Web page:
-Advanced Musicology 1: Film Music Studies
-Advanced Musicology 2: Popular Music Studies
-Advanced Musicology 2:Opera Studies

*As our courses are reviewed regularly for quality assurance purposes, course content and module choices may change from the details given here.

Teaching and learning

The MA in Music is taught through a combination of seminars, tutorials and skills-based workshops. Those taking a work placement will also receive mentoring and formative feedback from an individual at the placement organisation.

During your time here you will engage in lively discussions and original research. We aim to give you an in-depth understanding of recent critical debates, scholarship and practice in your chosen field, as well as to broaden your knowledge of musical repertoire.

Our pathways are original, exciting and flexible and one of the most striking features of the Music Department is its breadth of subject expertise. All staff members in Music are actively engaged in research and we have published our work in top journals and with the most highly respected publishers: our research in popular music, opera and sonic art was identified as 'world-leading' in the 2014 REF.

You will have an opportunity to work closely with staff members not only through the course modules but also through our specialist research units in popular music, opera and sonic art. Membership of these units allows you to attend conferences, workshops and talks by visiting speakers that will complement your formal studies.

Careers and professional development

Having an MA will make you stand out from the crowd, whether you are joining the course straight after graduating from undergraduate study or returning to study after a break of several years.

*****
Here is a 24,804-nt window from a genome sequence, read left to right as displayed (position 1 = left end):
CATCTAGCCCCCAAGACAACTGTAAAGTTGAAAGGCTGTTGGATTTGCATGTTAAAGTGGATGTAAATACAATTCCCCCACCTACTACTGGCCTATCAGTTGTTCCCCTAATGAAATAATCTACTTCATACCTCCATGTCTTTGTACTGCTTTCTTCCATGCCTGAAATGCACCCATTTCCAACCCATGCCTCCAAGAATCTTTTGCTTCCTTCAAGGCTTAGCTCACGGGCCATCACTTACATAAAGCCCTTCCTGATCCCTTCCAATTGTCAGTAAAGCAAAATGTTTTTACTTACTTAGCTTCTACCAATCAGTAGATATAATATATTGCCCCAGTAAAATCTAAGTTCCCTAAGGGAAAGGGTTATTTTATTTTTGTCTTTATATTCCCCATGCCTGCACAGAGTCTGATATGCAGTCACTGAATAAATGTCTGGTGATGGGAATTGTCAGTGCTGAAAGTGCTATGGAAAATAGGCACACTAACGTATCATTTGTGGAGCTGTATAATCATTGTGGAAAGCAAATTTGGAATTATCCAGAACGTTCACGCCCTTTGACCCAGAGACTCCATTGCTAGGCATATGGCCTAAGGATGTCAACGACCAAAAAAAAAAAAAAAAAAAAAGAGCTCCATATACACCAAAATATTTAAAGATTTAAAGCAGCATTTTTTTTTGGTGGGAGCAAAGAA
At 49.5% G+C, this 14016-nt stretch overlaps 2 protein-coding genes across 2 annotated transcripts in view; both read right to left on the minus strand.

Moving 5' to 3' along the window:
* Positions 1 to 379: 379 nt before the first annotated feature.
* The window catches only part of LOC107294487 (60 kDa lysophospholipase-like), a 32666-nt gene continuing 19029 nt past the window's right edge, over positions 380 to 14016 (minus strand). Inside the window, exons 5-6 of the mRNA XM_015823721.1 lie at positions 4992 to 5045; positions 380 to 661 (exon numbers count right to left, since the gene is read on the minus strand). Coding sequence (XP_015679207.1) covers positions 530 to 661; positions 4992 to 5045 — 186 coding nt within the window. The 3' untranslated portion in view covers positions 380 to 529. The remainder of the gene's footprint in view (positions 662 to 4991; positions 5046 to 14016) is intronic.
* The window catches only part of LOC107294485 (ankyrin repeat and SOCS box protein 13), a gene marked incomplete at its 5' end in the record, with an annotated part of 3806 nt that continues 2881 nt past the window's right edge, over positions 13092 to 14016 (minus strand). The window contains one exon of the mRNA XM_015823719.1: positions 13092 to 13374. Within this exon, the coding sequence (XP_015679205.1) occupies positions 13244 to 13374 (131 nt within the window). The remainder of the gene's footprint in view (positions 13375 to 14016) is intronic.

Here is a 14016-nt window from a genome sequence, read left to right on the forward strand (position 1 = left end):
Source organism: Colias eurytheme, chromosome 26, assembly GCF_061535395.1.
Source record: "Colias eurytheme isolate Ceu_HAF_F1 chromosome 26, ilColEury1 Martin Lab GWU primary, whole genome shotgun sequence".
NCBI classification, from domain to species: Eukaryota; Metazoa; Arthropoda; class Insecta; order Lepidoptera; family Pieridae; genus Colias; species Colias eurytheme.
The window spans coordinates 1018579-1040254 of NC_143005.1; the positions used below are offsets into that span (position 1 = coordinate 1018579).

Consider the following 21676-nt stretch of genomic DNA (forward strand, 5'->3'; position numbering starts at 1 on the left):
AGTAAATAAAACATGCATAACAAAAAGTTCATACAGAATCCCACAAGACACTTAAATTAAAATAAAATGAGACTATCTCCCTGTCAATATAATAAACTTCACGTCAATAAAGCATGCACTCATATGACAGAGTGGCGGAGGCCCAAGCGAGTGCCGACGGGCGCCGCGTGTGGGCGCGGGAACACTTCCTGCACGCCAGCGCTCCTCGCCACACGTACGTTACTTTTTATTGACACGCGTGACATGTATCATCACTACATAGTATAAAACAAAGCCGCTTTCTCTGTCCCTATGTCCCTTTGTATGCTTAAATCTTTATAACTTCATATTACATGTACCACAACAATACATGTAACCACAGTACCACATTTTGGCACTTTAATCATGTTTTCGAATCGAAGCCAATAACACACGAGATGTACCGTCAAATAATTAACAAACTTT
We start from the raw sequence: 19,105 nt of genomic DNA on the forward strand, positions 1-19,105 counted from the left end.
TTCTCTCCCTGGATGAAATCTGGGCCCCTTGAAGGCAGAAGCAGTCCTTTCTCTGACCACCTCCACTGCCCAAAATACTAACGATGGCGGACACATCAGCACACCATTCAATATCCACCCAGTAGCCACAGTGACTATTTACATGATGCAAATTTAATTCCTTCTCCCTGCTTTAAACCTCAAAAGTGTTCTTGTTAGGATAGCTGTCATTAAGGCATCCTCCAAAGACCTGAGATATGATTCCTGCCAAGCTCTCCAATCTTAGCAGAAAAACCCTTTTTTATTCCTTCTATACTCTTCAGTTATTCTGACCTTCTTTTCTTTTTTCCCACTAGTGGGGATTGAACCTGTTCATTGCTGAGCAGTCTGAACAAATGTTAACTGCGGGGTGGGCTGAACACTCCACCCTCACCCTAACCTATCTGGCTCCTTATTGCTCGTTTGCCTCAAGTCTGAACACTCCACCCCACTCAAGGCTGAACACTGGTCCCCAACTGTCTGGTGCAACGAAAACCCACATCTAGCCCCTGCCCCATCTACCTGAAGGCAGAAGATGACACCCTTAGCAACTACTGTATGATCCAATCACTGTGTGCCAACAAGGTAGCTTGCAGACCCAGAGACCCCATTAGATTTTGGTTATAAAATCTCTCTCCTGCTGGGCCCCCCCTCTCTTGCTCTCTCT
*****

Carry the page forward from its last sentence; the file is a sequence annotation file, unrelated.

Our MA will provide you with the skills and knowledge to embark upon a career in music or to improve your current position. The transferable skills you acquire through studying for an MA in Music can also lead to careers in many other sectors, including management, law, journalism, media and the heritage industry.

Career destinations of our recent graduates include:
-Professional composition
-Performance
-Sound engineering
-Arts administration
-HE administration
-Teaching (secondary and FE)
-Retail management
-Youth work

Our programme provides the necessary research training for doctoral work and many MA students continue on into further research and pursue careers in academia. Our students have an excellent success rate in securing funded PhD places.

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The Faculty of Education has a national reputation for high quality initial teacher training which was rated 'outstanding' by Ofsted in their last inspection. Read more
The Faculty of Education has a national reputation for high quality initial teacher training which was rated 'outstanding' by Ofsted in their last inspection. We work with over 1,500 schools, colleges and educational organisations and offer a wide range of of secondary specialisms.

Our PGCE Science has an outstanding reputation for producing high quality science teachers. Science teaching is a stated government priority nationally and therefore attractive bursaries are available to support your training. Attractive bursaries are available, also enhancement and booster courses (subject to confirmation of PGCE place).

As science is still a national shortage subject and government priority, successful trainees are very employable.

This course will be based at our £139 million new academic building at Birley Fields, All Saints campus, in Manchester city centre. Further details at http://www.mmu.ac.uk/education/birleyfields


During the first term you will learn how to plan lessons, how to organise and manage classrooms and laboratories, how to create and maintain a positive learning atmosphere and how to evaluate your progress. You will also carry out an audit of your subject knowledge and use this to develop identified areas of your scientific understanding. Based in one of our placement schools, you will observe effective classroom practice first hand, engage in shared and individual teaching and complete a range of school-based training tasks that will begin to develop your understanding of your role as a science teacher.